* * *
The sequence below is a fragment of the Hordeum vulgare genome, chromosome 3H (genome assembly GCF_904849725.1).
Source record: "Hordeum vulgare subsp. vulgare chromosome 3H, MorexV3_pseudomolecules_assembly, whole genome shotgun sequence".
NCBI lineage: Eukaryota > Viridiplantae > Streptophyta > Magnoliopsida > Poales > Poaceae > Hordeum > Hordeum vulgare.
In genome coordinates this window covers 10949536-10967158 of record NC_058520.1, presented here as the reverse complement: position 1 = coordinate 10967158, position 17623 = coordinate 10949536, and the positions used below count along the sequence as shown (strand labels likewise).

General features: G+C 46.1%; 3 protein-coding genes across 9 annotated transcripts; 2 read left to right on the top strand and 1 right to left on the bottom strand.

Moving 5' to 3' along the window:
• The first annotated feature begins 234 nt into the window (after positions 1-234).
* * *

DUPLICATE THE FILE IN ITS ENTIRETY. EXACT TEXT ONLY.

The sequence below is a fragment of the Hordeum vulgare genome, chromosome 3H (genome assembly GCF_904849725.1).
Source record: "Hordeum vulgare subsp. vulgare chromosome 3H, MorexV3_pseudomolecules_assembly, whole genome shotgun sequence".
NCBI lineage: Eukaryota > Viridiplantae > Streptophyta > Magnoliopsida > Poales > Poaceae > Hordeum > Hordeum vulgare.
In genome coordinates this window covers 10949536-10967158 of record NC_058520.1, presented here as the reverse complement: position 1 = coordinate 10967158, position 17623 = coordinate 10949536, and the positions used below count along the sequence as shown (strand labels likewise).

General features: G+C 46.1%; 3 protein-coding genes across 9 annotated transcripts; 2 read left to right on the top strand and 1 right to left on the bottom strand.

Moving 5' to 3' along the window:
• The first annotated feature begins 234 nt into the window (after positions 1-234).